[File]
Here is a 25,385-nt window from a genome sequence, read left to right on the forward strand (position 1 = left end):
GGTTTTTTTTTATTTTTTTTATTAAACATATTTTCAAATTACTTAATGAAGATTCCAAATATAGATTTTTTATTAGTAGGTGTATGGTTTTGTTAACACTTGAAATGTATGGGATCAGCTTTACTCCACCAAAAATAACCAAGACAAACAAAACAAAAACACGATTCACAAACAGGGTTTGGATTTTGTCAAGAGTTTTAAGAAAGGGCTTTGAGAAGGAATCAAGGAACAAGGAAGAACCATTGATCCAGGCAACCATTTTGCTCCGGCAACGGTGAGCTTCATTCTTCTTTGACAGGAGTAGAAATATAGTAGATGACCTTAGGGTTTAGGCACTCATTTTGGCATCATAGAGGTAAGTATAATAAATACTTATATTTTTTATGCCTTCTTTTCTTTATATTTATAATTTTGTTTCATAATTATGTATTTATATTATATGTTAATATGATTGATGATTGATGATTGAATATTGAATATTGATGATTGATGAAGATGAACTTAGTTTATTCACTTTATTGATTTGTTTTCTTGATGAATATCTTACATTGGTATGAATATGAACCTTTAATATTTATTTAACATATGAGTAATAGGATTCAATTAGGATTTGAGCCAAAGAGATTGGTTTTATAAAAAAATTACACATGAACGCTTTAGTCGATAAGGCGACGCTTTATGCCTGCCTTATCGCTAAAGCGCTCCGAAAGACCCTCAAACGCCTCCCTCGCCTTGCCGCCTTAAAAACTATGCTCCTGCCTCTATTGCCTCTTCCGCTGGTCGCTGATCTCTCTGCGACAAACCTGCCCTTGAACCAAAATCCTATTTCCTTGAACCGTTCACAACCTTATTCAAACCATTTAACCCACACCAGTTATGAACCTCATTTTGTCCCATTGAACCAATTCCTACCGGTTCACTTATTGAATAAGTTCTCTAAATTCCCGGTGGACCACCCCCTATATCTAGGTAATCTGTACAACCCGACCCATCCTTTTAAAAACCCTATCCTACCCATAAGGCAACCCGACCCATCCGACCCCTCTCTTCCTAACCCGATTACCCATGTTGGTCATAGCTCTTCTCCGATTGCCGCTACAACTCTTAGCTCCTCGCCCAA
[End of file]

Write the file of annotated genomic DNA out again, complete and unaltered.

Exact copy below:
Here is a 25,385-nt window from a genome sequence, read left to right on the forward strand (position 1 = left end):
GGTTTTTTTTTATTTTTTTTATTAAACATATTTTCAAATTACTTAATGAAGATTCCAAATATAGATTTTTTATTAGTAGGTGTATGGTTTTGTTAACACTTGAAATGTATGGGATCAGCTTTACTCCACCAAAAATAACCAAGACAAACAAAACAAAAACACGATTCACAAACAGGGTTTGGATTTTGTCAAGAGTTTTAAGAAAGGGCTTTGAGAAGGAATCAAGGAACAAGGAAGAACCATTGATCCAGGCAACCATTTTGCTCCGGCAACGGTGAGCTTCATTCTTCTTTGACAGGAGTAGAAATATAGTAGATGACCTTAGGGTTTAGGCACTCATTTTGGCATCATAGAGGTAAGTATAATAAATACTTATATTTTTTATGCCTTCTTTTCTTTATATTTATAATTTTGTTTCATAATTATGTATTTATATTATATGTTAATATGATTGATGATTGATGATTGAATATTGAATATTGATGATTGATGAAGATGAACTTAGTTTATTCACTTTATTGATTTGTTTTCTTGATGAATATCTTACATTGGTATGAATATGAACCTTTAATATTTATTTAACATATGAGTAATAGGATTCAATTAGGATTTGAGCCAAAGAGATTGGTTTTATAAAAAAATTACACATGAACGCTTTAGTCGATAAGGCGACGCTTTATGCCTGCCTTATCGCTAAAGCGCTCCGAAAGACCCTCAAACGCCTCCCTCGCCTTGCCGCCTTAAAAACTATGCTCCTGCCTCTATTGCCTCTTCCGCTGGTCGCTGATCTCTCTGCGACAAACCTGCCCTTGAACCAAAATCCTATTTCCTTGAACCGTTCACAACCTTATTCAAACCATTTAACCCACACCAGTTATGAACCTCATTTTGTCCCATTGAACCAATTCCTACCGGTTCACTTATTGAATAAGTTCTCTAAATTCCCGGTGGACCACCCCCTATATCTAGGTAATCTGTACAACCCGACCCATCCTTTTAAAAACCCTATCCTACCCATAAGGCAACCCGACCCATCCGACCCCTCTCTTCCTAACCCGATTACCCATGTTGGTCATAGCTCTTCTCCGATTGCCGCTACAACTCTTAGCTCCTCGCCCAA